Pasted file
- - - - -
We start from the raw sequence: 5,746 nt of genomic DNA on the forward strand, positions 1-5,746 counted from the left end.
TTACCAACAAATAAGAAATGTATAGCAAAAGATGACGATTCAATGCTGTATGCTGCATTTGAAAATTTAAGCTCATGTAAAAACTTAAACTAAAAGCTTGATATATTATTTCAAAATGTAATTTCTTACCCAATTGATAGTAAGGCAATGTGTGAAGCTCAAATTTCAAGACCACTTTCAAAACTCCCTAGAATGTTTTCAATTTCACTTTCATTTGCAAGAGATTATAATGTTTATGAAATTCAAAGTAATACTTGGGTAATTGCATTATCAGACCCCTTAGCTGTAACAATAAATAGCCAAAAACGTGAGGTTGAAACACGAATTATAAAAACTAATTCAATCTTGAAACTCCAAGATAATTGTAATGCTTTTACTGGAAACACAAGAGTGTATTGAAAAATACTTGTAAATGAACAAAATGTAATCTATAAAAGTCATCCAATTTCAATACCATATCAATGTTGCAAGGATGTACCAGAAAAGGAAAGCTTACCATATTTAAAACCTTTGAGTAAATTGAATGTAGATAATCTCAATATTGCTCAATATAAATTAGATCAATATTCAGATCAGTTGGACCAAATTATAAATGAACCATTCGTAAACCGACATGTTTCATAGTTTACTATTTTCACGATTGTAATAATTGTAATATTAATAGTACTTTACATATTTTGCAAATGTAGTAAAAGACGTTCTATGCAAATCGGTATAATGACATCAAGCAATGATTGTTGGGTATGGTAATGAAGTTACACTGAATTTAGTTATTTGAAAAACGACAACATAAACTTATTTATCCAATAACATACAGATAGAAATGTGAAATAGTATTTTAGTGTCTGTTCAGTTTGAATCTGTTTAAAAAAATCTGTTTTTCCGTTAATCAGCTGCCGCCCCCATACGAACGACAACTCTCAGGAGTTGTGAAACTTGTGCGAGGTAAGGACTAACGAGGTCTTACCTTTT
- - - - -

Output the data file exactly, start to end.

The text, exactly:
We start from the raw sequence: 5,746 nt of genomic DNA on the forward strand, positions 1-5,746 counted from the left end.
TTACCAACAAATAAGAAATGTATAGCAAAAGATGACGATTCAATGCTGTATGCTGCATTTGAAAATTTAAGCTCATGTAAAAACTTAAACTAAAAGCTTGATATATTATTTCAAAATGTAATTTCTTACCCAATTGATAGTAAGGCAATGTGTGAAGCTCAAATTTCAAGACCACTTTCAAAACTCCCTAGAATGTTTTCAATTTCACTTTCATTTGCAAGAGATTATAATGTTTATGAAATTCAAAGTAATACTTGGGTAATTGCATTATCAGACCCCTTAGCTGTAACAATAAATAGCCAAAAACGTGAGGTTGAAACACGAATTATAAAAACTAATTCAATCTTGAAACTCCAAGATAATTGTAATGCTTTTACTGGAAACACAAGAGTGTATTGAAAAATACTTGTAAATGAACAAAATGTAATCTATAAAAGTCATCCAATTTCAATACCATATCAATGTTGCAAGGATGTACCAGAAAAGGAAAGCTTACCATATTTAAAACCTTTGAGTAAATTGAATGTAGATAATCTCAATATTGCTCAATATAAATTAGATCAATATTCAGATCAGTTGGACCAAATTATAAATGAACCATTCGTAAACCGACATGTTTCATAGTTTACTATTTTCACGATTGTAATAATTGTAATATTAATAGTACTTTACATATTTTGCAAATGTAGTAAAAGACGTTCTATGCAAATCGGTATAATGACATCAAGCAATGATTGTTGGGTATGGTAATGAAGTTACACTGAATTTAGTTATTTGAAAAACGACAACATAAACTTATTTATCCAATAACATACAGATAGAAATGTGAAATAGTATTTTAGTGTCTGTTCAGTTTGAATCTGTTTAAAAAAATCTGTTTTTCCGTTAATCAGCTGCCGCCCCCATACGAACGACAACTCTCAGGAGTTGTGAAACTTGTGCGAGGTAAGGACTAACGAGGTCTTACCTTTT